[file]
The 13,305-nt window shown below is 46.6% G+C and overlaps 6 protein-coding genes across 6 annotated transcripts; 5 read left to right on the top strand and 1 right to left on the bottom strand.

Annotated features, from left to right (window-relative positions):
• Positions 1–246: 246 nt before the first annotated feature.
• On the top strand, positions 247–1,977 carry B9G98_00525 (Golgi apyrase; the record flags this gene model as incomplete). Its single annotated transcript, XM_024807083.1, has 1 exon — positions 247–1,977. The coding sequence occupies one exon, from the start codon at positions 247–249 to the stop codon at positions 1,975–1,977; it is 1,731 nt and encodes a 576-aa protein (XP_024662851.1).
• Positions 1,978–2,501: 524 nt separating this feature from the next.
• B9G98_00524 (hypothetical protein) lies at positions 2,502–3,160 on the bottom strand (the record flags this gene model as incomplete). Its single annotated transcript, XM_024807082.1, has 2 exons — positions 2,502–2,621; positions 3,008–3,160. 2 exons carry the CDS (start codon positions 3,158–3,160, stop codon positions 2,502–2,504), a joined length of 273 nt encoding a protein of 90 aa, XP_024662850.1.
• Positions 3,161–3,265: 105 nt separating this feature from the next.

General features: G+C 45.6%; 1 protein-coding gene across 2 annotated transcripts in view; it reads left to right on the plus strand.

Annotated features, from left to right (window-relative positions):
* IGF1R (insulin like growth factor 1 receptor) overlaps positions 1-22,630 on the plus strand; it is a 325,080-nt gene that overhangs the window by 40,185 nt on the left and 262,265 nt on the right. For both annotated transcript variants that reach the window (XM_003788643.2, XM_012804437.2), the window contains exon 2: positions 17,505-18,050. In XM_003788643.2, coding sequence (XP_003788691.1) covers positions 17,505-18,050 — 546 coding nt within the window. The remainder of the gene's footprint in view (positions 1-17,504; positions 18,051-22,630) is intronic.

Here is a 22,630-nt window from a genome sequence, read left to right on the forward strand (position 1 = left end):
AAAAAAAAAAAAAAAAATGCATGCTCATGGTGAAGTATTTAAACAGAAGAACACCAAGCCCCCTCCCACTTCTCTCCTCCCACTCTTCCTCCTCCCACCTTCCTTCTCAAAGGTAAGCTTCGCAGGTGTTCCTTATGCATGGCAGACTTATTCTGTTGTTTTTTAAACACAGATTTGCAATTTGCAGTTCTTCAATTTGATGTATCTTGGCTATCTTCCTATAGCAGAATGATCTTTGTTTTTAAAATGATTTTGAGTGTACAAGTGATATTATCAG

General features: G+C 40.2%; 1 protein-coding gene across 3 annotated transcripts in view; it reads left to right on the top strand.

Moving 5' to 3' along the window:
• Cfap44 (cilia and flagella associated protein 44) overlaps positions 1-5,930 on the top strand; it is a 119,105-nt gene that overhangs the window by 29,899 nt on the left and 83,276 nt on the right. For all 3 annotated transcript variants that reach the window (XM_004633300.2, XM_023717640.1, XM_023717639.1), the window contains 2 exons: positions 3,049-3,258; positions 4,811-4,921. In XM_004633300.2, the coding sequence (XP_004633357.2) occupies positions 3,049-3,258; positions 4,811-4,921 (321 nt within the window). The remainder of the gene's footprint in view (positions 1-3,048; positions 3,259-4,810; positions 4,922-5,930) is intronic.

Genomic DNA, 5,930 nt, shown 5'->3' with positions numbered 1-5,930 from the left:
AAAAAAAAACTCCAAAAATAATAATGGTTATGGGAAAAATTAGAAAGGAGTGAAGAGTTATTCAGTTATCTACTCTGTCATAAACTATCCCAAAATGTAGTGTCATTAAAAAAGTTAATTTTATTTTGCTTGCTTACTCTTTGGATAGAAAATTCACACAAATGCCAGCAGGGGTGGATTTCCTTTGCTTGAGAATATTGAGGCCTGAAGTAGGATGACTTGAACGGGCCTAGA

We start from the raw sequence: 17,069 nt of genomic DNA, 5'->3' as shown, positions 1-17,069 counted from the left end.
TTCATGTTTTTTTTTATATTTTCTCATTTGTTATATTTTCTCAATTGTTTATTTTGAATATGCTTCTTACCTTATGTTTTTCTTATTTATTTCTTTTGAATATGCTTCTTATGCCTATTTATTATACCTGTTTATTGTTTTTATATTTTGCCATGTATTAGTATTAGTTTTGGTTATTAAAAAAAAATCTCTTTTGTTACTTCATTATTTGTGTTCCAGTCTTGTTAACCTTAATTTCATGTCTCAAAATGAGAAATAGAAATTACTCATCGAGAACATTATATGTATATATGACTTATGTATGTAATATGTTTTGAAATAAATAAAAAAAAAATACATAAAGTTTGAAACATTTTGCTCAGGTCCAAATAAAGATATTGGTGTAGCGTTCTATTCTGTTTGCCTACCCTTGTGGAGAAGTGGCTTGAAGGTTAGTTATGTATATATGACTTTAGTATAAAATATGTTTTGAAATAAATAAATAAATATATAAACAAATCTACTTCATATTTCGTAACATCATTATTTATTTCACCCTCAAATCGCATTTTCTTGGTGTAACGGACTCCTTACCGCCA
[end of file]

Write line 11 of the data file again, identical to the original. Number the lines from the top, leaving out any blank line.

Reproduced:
Here is a 22,630-nt window from a genome sequence, read left to right on the forward strand (position 1 = left end):